While it seemed Microsoft skipped a beat when it launched the new Surface Pro and a new laptop, but we now have what, on paper, is the most powerful Surface yet: The Surface Book 3.
We’ve spent the last week with a pretty powerful 15-inch version (it also comes in a 13-inch version) that comes with 512GB of storage, a 10th Gen. Intel Core i7 processor with 32GB of RAM and an NVIDIA GeForce 1660 Ti with 6GBs of RAM.
All that is nearly top of the line, minus the storage, for $2,799. So let’s dive into the nitty-gritty of the Book 3 and see what that all means.
If you’ve never seen a Surface Book, you know it’s in its own class when it comes to product design, sticking out from other 2-in-1s, and especially other laptops. Iit looks like a laptop by default, but its large, almost spiral hinge has a unique bend. The detachable screen includes most of the internals, so it’s top heavy to a degree.
The hinge is like a spiral with different links that can turn in when you want to close the laptop, or open to use the laptop at a normal 90-degree angle. When you close it, the hinges come together to form a “C,” which leaves quite a bit of space. Durability is a concern as stuff can very easily slide into the wide gap. When carrying it in a backpack or sleeve, dirt, keys and coins could potentially get in and scratch the display.
It’s also entirely made out of magnesium, so the 15-inch is a big machine. It’s also pretty thick, at 0.90 inches at the thickest point.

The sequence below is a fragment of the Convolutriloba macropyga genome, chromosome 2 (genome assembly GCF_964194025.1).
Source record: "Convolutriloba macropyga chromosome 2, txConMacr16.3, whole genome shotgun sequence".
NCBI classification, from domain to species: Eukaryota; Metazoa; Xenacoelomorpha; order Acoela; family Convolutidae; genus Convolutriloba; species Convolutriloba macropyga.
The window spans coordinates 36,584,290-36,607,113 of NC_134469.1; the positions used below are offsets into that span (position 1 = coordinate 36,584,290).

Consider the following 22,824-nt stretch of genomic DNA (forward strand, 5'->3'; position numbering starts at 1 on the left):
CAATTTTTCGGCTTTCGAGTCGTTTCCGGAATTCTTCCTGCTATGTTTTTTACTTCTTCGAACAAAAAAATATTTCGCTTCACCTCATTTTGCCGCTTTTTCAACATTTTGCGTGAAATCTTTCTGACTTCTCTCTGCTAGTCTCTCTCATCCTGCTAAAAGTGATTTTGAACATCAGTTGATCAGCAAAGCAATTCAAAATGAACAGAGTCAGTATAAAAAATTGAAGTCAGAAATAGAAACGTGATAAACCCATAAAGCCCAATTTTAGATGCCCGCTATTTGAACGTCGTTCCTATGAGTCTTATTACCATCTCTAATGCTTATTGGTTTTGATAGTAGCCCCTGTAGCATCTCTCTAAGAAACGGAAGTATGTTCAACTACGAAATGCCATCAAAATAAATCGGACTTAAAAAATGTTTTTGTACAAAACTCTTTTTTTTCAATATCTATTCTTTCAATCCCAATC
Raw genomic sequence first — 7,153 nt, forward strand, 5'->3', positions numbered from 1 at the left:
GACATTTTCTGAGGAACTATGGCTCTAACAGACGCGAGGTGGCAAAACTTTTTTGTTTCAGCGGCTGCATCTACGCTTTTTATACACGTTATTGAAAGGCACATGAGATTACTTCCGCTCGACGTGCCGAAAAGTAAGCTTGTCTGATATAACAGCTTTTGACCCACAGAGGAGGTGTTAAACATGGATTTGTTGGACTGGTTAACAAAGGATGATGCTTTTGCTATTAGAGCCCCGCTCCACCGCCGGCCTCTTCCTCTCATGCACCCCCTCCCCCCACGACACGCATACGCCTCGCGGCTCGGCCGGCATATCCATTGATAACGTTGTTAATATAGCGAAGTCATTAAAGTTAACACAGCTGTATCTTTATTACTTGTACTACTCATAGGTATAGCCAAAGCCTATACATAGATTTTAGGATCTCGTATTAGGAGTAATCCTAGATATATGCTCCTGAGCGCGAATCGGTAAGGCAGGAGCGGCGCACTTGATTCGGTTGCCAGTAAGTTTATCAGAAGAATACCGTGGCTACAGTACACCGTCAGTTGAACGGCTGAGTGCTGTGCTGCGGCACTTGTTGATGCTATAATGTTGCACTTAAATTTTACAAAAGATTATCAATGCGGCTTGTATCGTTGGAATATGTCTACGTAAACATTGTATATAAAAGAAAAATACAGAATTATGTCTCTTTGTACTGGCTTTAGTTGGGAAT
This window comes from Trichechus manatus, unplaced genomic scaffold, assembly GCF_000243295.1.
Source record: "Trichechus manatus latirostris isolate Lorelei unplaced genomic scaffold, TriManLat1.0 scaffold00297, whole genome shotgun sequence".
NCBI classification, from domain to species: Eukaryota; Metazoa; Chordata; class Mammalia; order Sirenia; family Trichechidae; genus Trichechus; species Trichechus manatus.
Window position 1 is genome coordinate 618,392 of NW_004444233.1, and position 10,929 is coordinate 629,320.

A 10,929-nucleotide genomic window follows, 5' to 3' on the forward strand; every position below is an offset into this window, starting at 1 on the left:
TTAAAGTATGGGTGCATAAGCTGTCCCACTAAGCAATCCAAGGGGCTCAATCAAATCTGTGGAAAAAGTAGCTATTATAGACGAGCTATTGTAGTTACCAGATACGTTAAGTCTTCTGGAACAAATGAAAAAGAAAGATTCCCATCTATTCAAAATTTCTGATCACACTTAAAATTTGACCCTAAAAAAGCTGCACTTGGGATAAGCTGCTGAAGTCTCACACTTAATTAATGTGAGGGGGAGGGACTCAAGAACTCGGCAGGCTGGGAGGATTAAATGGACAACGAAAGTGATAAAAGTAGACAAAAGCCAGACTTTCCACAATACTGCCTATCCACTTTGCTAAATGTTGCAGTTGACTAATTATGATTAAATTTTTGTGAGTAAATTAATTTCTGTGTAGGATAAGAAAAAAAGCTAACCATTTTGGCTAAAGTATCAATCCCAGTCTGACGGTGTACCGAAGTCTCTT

Opening the laptop reveals sizable bezels around the display, a large keyboard and a tiny trackpad. Since the unique hinge expands, it pushes the screen farther away from you. You’re also limited as to how far back you can push the display.
The magnesium frame is slightly puffed up on the inside as well, with a noticeable incline from the side edges moving toward the mainframe. It’s comfortable for your palms and aids in giving the Surface Book 3 keyboard an ample amount of travel.
It only shifts into an upward-facing gear around the top left and right side of the keyboard. The bottom has a noticeable slope, so ergonomically, this feels super high-end all around.
The keyboard provides a punchy experience with a familiar layout. You have decent space between the keys and rows. The keys have a nice recoil to them and make an audible clack when pressed. There’s a solid bounce, or recoil, on the Book 3, and we find it to be nearly on par with our current favorite, Apple’s Magic Keyboard. It’s also easy enough to hold down a function key with the FN key to engage a certain task. There’s also basically no latency when pressing in a key, even in high performance tasks.
After such a great typing experience, we were a bummed with the trackpad. It’s downright cramped and doesn’t make good use of space. They could have easily expanded it to the left and right with plenty of room to spare. It’s especially cramped in gaming and creative tasks, but also when working in a CMS that requires dragging elements. You might run out of room pretty fast. That likely won’t be a deal breaker for everyone, but we feel Microsoft could have cast a much wider net